Yay, we have another slippery slope bit of HWFO to keep November interesting before Deathwing dominates blogs. (Yes, those are icons I created for Puzzle Pirates. Whee for self-promotion!)
Oh, right. Context. Here, have a few links. (These cover a range of opinions, so I’m not endorsing any particular viewpoint but my own.)
So apparently, Warhammer Online intends to sell a thingamawidget that lets player characters advance a single level (out of 40 possible), completely free of grind. Naturally, that means the sky is falling. (OK, OK, not everyone is saying that, but what good is a slippery slope argument without a little hyperbole?)
First of all, levels in a PvP game are a Bad Idea. Player skill should be paramount in PvP, not avatar level grinding. WAR is broken on a fundamental level because of this. Not to be too pointed, but I think it’s actually a Good Thing to get everyone up to the level cap faster, since that’s where the playing field is more level… class imbalances aside, of course.
Secondly, this is pretty clearly a nonexclusive item. Players who get riled up about someone getting ahead can just go grind to catch up. As such, it’s not about the sale item itself, it’s about someone else having something that you don’t have yet… or in the case of level capped characters, it’s whining about someone else not having to walk uphill barefoot in the snow to reach the vaunted upper echelon of the game. If you’re not having fun with the game, and have to denigrate someone else to feel superior, grow up.
Thirdly, it’s a single-use item, best used by characters in the apparently mind-numbingly slow endgame to bypass some grind. I just don’t see it actually doing much. Yes, this might set a precedent for selling advancement, but…
Fourthly, I’ve argued before that games like WoW should sell level-capped characters direct from the factory (conveniently with low overhead). If the “game starts at the level cap”, why in the world are they forcing players to monkey around for months before they play the real game? If someone wants to raid on day one, let them. And charge them for it, naturally. (Does anyone really complain about the dollar cost of the sub time that it takes to get a character raid-ready? I don’t see it, but maybe I’m not reading the right places.)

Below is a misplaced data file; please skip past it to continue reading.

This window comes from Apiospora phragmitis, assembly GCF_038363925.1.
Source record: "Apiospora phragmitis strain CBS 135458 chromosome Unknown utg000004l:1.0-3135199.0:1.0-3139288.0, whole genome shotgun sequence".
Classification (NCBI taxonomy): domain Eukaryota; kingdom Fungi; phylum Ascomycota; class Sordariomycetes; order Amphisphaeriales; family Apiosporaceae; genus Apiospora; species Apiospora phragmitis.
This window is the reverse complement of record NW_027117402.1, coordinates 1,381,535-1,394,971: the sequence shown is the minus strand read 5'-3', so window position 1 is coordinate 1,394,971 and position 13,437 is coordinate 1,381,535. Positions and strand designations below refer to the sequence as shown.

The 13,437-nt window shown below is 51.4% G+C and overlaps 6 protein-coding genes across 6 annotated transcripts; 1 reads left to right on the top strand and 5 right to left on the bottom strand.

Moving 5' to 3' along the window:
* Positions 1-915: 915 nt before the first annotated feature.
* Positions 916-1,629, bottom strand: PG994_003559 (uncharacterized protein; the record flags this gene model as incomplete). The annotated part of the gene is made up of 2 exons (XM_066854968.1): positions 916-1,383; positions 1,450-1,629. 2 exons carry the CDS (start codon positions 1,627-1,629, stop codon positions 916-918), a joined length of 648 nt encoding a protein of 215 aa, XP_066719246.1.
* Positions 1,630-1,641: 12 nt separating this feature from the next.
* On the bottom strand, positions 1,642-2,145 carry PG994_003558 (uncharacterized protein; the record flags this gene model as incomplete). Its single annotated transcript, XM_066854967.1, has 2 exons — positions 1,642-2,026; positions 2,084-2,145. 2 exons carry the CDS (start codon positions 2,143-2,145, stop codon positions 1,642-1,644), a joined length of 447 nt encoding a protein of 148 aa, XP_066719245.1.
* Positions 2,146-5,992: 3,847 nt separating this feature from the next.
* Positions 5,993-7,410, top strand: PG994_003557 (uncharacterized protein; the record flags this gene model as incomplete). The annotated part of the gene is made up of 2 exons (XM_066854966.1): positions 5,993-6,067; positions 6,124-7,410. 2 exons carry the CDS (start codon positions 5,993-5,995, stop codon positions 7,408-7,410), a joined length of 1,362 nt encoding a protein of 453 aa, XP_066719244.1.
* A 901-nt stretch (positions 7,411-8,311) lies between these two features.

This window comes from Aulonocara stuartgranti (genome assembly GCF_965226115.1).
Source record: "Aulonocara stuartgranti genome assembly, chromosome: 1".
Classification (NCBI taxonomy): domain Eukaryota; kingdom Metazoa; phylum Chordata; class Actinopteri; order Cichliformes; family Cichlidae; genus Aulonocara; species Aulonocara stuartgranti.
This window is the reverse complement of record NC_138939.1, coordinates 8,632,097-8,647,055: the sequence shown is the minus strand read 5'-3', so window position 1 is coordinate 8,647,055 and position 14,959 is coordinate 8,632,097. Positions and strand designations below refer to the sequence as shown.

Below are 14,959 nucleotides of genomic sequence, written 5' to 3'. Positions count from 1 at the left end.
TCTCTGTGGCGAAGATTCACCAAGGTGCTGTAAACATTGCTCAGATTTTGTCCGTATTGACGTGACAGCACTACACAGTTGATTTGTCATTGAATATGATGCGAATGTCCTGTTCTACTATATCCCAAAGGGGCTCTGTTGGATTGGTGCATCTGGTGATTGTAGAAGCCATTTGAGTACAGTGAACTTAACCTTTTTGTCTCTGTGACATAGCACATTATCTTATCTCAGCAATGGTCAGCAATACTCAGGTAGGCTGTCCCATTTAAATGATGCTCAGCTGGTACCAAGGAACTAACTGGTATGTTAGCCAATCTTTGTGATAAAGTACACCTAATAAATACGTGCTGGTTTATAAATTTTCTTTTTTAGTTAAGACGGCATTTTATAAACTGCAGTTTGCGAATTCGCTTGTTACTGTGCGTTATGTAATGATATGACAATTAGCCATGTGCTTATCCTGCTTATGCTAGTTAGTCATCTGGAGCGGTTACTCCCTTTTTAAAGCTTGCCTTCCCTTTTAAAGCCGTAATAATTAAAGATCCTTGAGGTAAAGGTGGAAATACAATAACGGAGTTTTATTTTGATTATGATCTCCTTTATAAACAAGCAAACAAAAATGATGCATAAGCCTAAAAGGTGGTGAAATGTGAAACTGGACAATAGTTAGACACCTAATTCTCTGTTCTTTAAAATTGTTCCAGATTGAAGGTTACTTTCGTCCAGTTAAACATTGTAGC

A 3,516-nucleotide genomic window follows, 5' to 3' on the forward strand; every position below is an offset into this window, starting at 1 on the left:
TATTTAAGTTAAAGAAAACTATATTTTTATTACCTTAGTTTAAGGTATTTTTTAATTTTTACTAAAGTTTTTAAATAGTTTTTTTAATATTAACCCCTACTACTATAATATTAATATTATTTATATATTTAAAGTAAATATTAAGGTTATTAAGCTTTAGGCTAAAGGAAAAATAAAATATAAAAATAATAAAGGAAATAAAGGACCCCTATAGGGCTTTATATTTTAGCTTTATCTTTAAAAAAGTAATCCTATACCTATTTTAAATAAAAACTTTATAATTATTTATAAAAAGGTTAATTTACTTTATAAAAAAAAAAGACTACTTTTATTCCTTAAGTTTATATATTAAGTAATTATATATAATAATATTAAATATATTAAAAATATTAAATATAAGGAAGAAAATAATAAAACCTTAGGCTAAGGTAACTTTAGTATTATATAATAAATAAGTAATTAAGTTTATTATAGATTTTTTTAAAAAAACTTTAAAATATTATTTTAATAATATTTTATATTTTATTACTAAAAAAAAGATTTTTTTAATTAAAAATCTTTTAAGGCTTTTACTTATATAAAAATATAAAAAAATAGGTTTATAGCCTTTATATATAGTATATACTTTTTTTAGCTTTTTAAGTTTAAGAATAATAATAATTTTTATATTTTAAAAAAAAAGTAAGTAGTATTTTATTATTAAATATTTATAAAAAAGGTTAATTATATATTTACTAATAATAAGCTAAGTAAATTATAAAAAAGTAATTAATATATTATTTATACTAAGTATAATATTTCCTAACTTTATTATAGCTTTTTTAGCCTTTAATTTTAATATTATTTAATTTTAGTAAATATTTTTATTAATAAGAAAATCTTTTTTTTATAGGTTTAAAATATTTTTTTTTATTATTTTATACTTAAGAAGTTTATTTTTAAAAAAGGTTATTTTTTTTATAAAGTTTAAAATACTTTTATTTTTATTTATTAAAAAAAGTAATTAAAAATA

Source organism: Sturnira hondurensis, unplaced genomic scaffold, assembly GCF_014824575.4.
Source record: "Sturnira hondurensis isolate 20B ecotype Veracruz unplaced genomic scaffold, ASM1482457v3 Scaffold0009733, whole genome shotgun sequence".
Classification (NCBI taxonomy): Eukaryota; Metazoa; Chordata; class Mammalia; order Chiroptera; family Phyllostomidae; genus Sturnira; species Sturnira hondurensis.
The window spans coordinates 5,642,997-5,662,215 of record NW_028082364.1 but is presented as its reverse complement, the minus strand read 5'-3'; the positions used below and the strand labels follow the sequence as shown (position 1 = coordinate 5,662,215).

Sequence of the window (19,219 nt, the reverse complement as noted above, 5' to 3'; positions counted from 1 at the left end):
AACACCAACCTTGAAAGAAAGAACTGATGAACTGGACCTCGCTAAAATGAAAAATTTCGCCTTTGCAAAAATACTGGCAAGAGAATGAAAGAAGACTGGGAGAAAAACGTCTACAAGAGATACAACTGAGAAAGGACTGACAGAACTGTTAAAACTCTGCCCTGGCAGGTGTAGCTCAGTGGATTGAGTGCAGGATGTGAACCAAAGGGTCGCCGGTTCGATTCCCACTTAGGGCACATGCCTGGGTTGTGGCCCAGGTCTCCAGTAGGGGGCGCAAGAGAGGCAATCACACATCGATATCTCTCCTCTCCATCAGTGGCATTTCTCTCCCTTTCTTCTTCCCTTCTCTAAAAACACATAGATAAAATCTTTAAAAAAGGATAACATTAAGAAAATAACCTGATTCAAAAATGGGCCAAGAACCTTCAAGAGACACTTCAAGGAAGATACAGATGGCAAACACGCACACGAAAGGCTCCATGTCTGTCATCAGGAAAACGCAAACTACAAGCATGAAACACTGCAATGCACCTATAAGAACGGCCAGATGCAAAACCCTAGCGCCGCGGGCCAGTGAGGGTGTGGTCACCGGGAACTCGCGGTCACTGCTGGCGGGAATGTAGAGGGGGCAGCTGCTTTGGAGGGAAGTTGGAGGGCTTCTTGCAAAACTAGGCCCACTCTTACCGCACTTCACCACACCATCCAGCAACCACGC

Fifthly, I’m tired of the “those dirty capitalists” arguments, whether they are leveled at the producers who are running a business or those dirty, dirty people who have money to burn and want to spend it on games. This is how markets work; they naturally evolve as demand and supply tease each other, and customers and providers jostle to get the best deal. Funny thing about that; it tends to also improve the product offered as well, as honest competition makes everyone bring their best product to the table at the lowest price. There are naturally growing pains as a market matures, but mature they do, even if some of the customers don’t.
Sixthly, for all the arrogant arguments about “a subscription is cheap if you can afford a computer and an internet connection” or “it’s cheaper than a movie and dinner” or whatever other knee-jerk mindless defense of the cost, there is an inordinate amount of moaning about how other people spend their money. The same people who will look down their nose on other people not wanting to pay a subscription have no restraint in whining about other ways money gets spent, as if it’s any of their business. Apparently it’s only OK to spend money the right way, which is to say, the way we do it. Get over yourselves, folks. The market is expanding, and your gated communes aren’t sacrosanct. (Though I also support private servers for those who really want those gates. Live and let live, I say. Of course, that might cost you more. This also applies to an argument Dblade rightly made at Spinks’ place, that advertising spam and item shop sales intrude on subscribers’ immersion. Private sub servers should be able to have all that static turned off.)
As Spinks notes, this is possibly the clearest measure yet for how much time in an MMO costs in real dollars. That cost has always been there, but it’s hugely variable. I, for one, welcome a clearer basis of comparison. That benefits the consumer looking to spend their money and the producer who wants to better understand what to sell.
Until we have a socialist utopia where MMOs are developed for the Good of Mankind with no eye whatsoever on the monetary side, we’re going to have to deal with the business of games. More choices are a Good Thing, as they have a refining effect. It’s entirely possible some incumbents will be burned in the high stakes game.
It’s about time.